It’s about time you learned about the cosmic sound of Finland.
Finnish label Svart records has uncovered a gold mine of lost cosmic jazz and funk from the country’s Yleisradio archives (the Finnish equivalent to the BBC), which is set to be reissued on heavyweight vinyl for the first time.
A smorgasbord of wigged out jazz rock, cosmic funk and prog madness, eight records from the haul have been initially slated for release in the Liisankatu series, shining a light on the country’s outlaw ’70s music scene, which, although neglected at home and abroad is more than capable of holding its own with contemporaries in the UK, France and Germany.
In the studio with Jukka Ruohomäki
Originally recorded as broadcasts, thirty-four Liisankatu sessions have come to light, featuring previously unheard live recordings from some of the country’s most influential bands, a discovery that’s basically like someone in the UK finding a box of lost John Peel sessions under the stairs.
Enlisting Finnish graphic artist Jussi Karjalainen to create a stunning set of geometric covers for the series, you can listen to Svart’s preview of all eight LPs below:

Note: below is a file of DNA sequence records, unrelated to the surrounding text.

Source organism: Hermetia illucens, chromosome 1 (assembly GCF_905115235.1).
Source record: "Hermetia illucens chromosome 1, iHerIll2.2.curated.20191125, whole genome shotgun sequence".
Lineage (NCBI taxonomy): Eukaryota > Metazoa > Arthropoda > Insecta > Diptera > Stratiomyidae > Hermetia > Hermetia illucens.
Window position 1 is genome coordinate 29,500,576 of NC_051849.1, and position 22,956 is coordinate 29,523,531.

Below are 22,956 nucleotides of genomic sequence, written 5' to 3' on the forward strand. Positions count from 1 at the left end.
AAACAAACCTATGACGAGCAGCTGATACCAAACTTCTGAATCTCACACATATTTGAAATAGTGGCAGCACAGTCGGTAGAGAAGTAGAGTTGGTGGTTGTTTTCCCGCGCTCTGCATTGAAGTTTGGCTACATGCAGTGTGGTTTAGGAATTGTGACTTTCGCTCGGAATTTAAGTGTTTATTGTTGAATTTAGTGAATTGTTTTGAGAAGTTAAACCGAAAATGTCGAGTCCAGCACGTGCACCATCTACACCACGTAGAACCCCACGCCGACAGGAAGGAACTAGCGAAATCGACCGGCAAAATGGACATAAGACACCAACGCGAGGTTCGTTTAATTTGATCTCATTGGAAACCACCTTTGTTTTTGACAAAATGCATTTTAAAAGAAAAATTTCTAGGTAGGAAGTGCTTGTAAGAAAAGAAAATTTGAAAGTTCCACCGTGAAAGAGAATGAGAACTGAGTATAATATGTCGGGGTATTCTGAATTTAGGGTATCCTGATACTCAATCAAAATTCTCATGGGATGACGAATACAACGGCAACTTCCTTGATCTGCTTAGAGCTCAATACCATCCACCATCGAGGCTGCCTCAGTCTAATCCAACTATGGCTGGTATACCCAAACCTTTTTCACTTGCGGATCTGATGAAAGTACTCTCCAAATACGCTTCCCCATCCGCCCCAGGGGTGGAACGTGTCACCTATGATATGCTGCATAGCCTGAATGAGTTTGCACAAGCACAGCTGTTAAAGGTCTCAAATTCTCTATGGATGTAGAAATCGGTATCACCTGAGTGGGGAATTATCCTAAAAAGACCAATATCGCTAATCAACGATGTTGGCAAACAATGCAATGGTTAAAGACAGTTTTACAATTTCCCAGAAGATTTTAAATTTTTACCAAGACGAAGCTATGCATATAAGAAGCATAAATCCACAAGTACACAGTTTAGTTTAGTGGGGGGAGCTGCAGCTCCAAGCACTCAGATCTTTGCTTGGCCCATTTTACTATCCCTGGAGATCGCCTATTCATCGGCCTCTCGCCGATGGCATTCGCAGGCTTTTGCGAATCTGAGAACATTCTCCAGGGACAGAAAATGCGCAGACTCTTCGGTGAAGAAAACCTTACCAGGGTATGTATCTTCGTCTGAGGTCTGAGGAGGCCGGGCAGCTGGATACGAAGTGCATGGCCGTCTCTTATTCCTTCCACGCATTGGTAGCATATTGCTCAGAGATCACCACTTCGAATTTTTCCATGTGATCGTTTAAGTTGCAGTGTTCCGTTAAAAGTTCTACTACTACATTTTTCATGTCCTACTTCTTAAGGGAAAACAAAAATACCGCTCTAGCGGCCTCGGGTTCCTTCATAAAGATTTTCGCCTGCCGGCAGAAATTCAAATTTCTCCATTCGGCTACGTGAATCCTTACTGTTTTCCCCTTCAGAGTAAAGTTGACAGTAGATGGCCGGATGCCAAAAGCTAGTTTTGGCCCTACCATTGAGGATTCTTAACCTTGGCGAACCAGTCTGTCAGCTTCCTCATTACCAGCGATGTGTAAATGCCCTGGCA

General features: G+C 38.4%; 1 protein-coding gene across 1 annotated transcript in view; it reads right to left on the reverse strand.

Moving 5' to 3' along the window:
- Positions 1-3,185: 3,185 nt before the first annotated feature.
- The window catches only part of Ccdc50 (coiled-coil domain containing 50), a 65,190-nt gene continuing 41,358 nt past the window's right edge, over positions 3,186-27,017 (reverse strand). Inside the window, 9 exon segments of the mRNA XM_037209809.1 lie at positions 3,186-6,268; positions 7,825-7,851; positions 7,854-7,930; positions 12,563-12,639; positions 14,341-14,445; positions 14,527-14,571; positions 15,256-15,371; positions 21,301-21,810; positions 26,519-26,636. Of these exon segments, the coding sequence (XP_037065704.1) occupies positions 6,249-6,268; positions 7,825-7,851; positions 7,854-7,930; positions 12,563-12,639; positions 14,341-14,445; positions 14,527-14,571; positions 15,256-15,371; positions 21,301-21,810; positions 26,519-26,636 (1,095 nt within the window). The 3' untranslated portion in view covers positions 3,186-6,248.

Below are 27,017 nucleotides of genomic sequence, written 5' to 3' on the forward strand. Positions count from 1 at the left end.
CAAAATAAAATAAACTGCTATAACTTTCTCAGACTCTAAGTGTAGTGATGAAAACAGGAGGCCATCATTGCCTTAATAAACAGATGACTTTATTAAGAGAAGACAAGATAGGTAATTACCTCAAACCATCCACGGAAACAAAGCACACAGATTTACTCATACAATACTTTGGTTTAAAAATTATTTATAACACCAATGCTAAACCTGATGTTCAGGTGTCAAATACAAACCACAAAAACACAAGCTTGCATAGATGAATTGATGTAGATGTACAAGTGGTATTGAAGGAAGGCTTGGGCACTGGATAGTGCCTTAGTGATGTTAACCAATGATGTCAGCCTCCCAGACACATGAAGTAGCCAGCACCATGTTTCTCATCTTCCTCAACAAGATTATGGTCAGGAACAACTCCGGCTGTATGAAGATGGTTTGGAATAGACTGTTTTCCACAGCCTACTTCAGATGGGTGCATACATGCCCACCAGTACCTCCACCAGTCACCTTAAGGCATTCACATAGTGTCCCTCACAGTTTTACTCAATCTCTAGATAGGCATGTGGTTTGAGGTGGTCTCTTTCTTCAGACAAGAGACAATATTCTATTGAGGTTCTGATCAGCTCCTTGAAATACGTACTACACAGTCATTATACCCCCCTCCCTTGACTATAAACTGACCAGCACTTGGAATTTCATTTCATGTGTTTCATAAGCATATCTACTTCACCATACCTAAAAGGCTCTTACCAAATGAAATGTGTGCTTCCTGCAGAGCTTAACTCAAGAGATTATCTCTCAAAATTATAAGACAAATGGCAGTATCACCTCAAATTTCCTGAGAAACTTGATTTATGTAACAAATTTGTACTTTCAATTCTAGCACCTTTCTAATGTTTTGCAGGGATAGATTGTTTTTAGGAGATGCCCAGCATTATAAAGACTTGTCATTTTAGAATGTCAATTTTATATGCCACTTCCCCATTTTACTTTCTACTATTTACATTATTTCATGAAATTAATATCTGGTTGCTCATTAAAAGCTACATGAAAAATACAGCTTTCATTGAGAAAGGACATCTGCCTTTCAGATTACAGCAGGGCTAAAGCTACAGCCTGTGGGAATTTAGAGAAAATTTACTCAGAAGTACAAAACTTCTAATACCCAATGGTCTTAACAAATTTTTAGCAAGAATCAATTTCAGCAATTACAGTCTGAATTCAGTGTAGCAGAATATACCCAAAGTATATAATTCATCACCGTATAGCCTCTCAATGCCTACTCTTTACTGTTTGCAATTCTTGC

As if that wasn’t enough, a parallel reissue campaign is being undertaken by Norwegian label Round 2 recordings (partner label of Jansen Plateproduksjon), who are picking out rarities from the country’s own massive rock and jazz archives for bespoke limited reissue.
First up is Ragnarock by 11-piece psych orchestra Undertakers Circus, who might be the only band on the planet to find a kindred spirit in afro beat and Norse mythology. A record that didn’t make an impact on release, it’s now recognised as one of the country’s greatest un-pin-downable rock albums.
The next brace come from Norway freakbeat pioneers Firebeats Inc, who, inspired by The Hollies and The Who also snuck under the radar when they first surfaced, and whose self-titled debut was only pressed 500 times. That debut and a compilation of singles and outtakes Let Me Tell You make up this set of reissues.
Finally, Round 2 are revisiting seminal folk outfit Folque’s self-titled 1974 debut, a record inspired in equal parts by Fairport Convention and Pentangle, that put a local spin on folk prog and is sung entirely in Norwegian – the language this stuff was surely made for. Listen out for the traditional Harding Fiddle, dulcimer and mandolins.